We then hiked up in the snow next to the waterfalls, which although a beautiful venture, led to soaking of my sneakers and subsequent freezing of my whole body.











Yindee’s photo of cold tourists.










Thankfully the scenery and my company were distracting enough to help me not think of my cold feet.

Came down to the lake Chuzenji via a twisty road on a crowded bus and went to lunch.

Read more…

Kawasaki & Yokohama.

February 12, 2011

The rest of last week was spent in Kawasaki, which is known as the industrial hub with numerous factories, including Fujitsu plant, as well as Ajinomoto. I was informed that residential housing has been increasing in this area and I thought to myself that “oh, maybe the factories are becoming cleaner and people are more willing to live near them”. Well, the main reason is that plants have been closing down and relocating abroad. So much for green chemistry…

Either way I got a nice tour of our surfactant manufacturing facility, which was super cool. I’m sure glad I’m not an engineer.

Friday was a holiday so I headed to Yokohama, the second largest city in Japan. It has an interesting history, starting out as a small fishing village and then being the first to open it’s port to foreigners at the end of the Edo period. Commodore Matthew Perry arrived in Yokohama in 1853-54 with his fleet of American warships and demanded the opening of Japan’s ports for trade. Seclusion period ended with that and foreign influence grew. Yokohama has a foreigners cemetery, where a sailor from Perry’s fleet was first buried, followed by some obscure Russians.  They say that Japanese wives of foreigners were also buried here. It’s not open during the winter, however, so I couldn’t visit. I did check out the very sophisticated Chinatown, which is completely different from the Flushing or Manhattan Chinatowns. Lots of chestnut stalls, curious shops and good restaurants.  


















Following a good dinner in Chinatown I walked to Minato Mirai 21 urban district to ascend the 69th floor of Yokohama Landmark Tower. This tower has the fastest elevator in Japan, going at max speed of 750 m/min.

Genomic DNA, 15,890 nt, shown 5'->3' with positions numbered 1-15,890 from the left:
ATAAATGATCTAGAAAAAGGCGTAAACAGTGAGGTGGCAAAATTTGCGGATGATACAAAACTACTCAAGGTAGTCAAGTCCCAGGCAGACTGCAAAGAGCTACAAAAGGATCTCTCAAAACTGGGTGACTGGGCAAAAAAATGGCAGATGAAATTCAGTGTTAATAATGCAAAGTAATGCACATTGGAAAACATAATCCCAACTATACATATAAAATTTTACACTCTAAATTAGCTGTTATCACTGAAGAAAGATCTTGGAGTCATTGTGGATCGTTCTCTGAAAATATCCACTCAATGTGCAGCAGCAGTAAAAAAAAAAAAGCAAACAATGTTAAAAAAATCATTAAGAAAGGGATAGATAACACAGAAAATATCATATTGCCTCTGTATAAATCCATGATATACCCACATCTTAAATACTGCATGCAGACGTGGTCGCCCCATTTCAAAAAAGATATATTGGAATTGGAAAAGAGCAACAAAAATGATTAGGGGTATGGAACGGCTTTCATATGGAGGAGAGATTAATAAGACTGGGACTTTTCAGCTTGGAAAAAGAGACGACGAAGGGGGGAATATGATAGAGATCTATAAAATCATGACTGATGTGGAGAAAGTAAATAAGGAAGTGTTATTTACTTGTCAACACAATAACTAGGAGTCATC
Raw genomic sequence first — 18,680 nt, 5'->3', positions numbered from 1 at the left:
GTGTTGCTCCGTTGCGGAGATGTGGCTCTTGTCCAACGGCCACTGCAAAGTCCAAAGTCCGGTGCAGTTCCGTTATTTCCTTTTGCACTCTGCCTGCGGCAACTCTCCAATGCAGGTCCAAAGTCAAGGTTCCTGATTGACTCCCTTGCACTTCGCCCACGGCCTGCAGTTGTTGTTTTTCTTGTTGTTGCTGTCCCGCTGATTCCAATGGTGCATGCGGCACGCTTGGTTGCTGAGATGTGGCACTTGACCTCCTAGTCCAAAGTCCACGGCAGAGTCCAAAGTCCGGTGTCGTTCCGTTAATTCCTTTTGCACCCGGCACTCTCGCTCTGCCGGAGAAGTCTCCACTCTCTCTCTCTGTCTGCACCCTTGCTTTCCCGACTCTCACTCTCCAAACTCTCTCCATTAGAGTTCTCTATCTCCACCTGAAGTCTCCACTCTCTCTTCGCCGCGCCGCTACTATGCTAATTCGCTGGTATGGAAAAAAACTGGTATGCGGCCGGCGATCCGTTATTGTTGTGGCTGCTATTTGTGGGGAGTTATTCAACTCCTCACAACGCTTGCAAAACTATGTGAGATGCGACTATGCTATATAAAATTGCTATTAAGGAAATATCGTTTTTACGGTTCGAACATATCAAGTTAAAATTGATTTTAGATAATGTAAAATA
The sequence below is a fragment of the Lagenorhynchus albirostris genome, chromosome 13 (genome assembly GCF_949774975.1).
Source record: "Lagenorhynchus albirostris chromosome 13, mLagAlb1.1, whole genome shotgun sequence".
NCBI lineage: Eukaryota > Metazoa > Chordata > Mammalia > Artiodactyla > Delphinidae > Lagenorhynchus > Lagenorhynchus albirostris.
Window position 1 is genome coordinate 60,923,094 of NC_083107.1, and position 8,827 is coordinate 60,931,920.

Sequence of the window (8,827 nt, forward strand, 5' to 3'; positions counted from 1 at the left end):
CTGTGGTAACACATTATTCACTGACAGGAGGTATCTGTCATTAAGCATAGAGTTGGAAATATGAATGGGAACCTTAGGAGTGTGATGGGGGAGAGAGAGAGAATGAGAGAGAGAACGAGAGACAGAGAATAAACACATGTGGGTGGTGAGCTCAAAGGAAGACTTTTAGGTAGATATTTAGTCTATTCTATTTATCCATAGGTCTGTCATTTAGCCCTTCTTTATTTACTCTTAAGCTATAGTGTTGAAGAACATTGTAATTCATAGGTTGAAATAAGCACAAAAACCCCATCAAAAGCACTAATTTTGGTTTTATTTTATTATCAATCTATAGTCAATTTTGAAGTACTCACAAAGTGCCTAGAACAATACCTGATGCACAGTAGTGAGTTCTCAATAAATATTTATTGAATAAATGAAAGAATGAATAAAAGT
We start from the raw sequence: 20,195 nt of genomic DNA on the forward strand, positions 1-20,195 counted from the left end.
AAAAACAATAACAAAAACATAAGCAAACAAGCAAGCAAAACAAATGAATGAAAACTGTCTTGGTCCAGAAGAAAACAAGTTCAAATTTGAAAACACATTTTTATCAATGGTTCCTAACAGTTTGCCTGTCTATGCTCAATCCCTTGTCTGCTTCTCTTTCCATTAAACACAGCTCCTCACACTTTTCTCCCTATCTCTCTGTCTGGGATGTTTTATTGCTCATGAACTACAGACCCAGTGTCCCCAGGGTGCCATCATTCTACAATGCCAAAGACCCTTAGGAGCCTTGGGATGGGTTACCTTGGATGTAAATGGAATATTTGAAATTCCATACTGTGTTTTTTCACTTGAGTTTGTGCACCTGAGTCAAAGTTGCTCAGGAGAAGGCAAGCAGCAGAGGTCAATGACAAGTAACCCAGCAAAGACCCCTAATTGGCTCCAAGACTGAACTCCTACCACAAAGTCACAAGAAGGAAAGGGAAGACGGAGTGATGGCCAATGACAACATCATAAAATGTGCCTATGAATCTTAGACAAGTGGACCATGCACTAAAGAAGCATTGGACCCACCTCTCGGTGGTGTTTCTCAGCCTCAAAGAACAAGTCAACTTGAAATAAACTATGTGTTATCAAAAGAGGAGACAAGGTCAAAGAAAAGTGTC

I wish they had a transparent balcony or something of the sort as in Toronto Tower or what used to be Sears Tower in Chicago, it would have been a bit more thrilling (maybe I’m just spoiled though).

The building itself is a hotel.










The following day it was lightly snowing. I came back to Minato Mirai 21 to shop (both Kawasaki and Yokohama have huge underground malls that connect between subway and train stations) and also to visit Yokohama Art Museum.


























Nagano Trip

February 11, 2011
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This past week has been insanely busy and full of adventure. I enjoyed the trip overall with an exception of a few stressful moments.

3 days in the Japan Alps:

It all started out with an early Saturday morning  ride to Nagano by Shinkansen (took an hour an a half). It did not stop there, however, immediately upon arrival , a regular JR (Japan Railways) train took me to Matsumoto city. I only had an hour to check out the famous Matsumoto castle (Japan’s National Treasure, completed in 1614) and didn’t get a chance to see the interiors. It’s also known as the “Crow Castle” because of its black walls. On a side note, there are a lot of crows in Japan, my area has bunches that are quite disturbing sometimes.

Here’s a little piece of history I found coming back to the train station: